Common curriculum changes

BURKE BISCHOFF

A mandatory science lab course and a more extensive foreign language requirement will be among the new changes to the common curriculum for new students.

As the Fall 2013 semester begins, students will be faced with a newly formed common curriculum that seeks to better prepare them for graduation, according to John Sebastian, associate professor of English and director of common curriculum.

The standing committee on the common curriculum is putting into effect a newly revised common curriculum for incoming and existing students.

According to Don Hauber, biology professor and standing committee on the common curriculum chairman, the committee has been reviewing the old common curriculum since spring 2005 by the common curriculum review committee.

The main changes to the common curriculum are both philosophical and structural, Sebastian said.

The committee wanted to change the philosophy of the old common curriculum from being a requirement checklist to representing their idea of what a Loyola graduate should look like, Sebastian said

“We have tried to infuse the new curriculum with a number of different learning outcomes and objectives that enable us to reform that kind of student,” Sebastian said.

The committee rethought the existing requirements structurally in the common curriculum by sharpening the focus on particular requirements, Sebastian said

For example, students will be required to have classes that specialize and detail certain aspects presented in a broader course, he said.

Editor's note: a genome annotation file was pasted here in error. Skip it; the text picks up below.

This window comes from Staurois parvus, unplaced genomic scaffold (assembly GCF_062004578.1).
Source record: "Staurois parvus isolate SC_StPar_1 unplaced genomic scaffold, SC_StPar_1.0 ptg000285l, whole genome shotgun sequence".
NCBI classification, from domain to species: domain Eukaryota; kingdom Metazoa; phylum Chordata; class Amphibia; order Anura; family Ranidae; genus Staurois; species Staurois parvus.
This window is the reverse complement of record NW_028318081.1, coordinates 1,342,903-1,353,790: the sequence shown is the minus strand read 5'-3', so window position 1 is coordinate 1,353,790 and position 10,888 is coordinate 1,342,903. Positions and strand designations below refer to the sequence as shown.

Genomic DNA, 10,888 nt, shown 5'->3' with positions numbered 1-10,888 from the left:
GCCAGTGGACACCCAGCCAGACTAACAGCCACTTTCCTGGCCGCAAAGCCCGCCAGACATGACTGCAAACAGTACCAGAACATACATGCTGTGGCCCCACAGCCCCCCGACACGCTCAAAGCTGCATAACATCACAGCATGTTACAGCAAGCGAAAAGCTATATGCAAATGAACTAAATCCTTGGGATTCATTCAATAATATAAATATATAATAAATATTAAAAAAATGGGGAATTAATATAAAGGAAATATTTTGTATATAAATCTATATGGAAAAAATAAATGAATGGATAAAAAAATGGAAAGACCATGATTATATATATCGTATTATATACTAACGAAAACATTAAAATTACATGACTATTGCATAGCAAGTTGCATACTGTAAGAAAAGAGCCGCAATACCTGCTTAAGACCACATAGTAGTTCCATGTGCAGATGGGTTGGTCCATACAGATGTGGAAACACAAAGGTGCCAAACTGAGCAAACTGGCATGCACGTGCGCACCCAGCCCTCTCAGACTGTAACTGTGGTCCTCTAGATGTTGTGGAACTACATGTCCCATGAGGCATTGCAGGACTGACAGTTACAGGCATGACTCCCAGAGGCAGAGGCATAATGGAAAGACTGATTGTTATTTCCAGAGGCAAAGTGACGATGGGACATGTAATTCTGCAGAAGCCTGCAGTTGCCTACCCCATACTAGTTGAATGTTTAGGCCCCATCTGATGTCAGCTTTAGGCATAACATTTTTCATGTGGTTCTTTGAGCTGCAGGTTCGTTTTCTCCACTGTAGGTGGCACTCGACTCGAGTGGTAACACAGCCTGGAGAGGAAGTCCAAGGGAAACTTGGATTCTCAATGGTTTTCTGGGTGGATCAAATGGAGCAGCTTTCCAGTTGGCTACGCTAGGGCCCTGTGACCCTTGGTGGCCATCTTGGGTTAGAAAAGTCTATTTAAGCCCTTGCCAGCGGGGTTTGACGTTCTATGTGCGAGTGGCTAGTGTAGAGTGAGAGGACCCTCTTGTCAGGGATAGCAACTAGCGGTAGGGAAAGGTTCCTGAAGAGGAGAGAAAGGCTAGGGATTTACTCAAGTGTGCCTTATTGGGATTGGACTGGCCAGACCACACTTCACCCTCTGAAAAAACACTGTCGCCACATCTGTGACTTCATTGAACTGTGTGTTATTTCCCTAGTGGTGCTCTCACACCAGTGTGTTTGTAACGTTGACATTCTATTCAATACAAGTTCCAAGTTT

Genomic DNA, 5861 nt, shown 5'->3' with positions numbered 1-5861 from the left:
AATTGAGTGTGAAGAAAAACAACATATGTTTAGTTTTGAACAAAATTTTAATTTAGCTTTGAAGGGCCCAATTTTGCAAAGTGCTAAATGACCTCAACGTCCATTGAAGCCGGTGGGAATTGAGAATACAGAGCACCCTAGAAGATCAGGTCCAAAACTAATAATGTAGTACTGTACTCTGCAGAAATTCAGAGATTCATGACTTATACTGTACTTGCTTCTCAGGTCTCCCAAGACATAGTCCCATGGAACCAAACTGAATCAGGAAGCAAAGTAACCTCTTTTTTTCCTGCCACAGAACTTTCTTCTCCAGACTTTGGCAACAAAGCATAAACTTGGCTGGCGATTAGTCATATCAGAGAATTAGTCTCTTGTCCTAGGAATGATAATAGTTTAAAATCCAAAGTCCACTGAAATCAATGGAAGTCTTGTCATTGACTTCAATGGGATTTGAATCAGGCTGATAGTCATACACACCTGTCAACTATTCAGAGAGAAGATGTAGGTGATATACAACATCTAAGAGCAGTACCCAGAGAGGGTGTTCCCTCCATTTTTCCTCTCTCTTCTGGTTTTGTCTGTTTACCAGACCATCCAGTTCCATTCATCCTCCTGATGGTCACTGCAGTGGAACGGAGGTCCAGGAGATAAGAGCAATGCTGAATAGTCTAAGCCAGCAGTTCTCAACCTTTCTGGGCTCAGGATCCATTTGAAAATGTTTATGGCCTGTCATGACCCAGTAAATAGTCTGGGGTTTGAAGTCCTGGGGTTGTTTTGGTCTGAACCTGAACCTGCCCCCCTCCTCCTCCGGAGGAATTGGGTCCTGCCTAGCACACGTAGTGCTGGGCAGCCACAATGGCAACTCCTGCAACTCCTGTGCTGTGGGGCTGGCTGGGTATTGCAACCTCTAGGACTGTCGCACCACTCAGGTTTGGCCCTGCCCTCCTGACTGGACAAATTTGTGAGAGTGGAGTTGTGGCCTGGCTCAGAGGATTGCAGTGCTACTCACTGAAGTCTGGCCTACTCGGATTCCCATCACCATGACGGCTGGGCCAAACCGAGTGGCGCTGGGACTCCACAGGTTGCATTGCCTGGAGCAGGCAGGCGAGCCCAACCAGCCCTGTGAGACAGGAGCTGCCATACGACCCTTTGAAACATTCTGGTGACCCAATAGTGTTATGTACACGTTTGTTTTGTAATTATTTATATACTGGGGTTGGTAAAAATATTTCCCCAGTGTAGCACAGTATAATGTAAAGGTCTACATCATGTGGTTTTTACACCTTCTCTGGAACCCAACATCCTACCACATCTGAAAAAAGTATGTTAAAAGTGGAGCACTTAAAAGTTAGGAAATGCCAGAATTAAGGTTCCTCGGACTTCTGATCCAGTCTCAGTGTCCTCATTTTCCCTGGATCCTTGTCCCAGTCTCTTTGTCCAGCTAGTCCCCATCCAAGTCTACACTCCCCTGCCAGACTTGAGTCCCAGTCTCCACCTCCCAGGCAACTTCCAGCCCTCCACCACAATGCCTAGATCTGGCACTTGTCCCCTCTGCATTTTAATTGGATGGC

The committee also added new elements entirely to the curriculum, he said. Sebastian said he believes the most significant additions are the newly required courses in creative arts and cultures.

To complete the requirements, students will need to take a lab science experience and additional foreign language credits, he said.

The first year seminar has officially been added into this new common curriculum, he said.

When deciding the new common curriculum, the committee asked different faculty work groups to decide on learning outcomes. 25 different learning outcomes were chosen across different courses, such as critical thinking and written and oral communication.

Students can view their online Degree Program Course listing and see the new common curriculum, Sebastian said

“We want students who graduate who are critical thinkers, who are excellent communicators both in written and oral form, who have a knowledge and an understanding of different forms of disciplinary knowledge, who understand our unique Jesuit Catholic identity and mission and who are really transformed into people who will go out into the world and change it for the better,” Sebastian said.

Burke Bischoff can be reached at [email protected]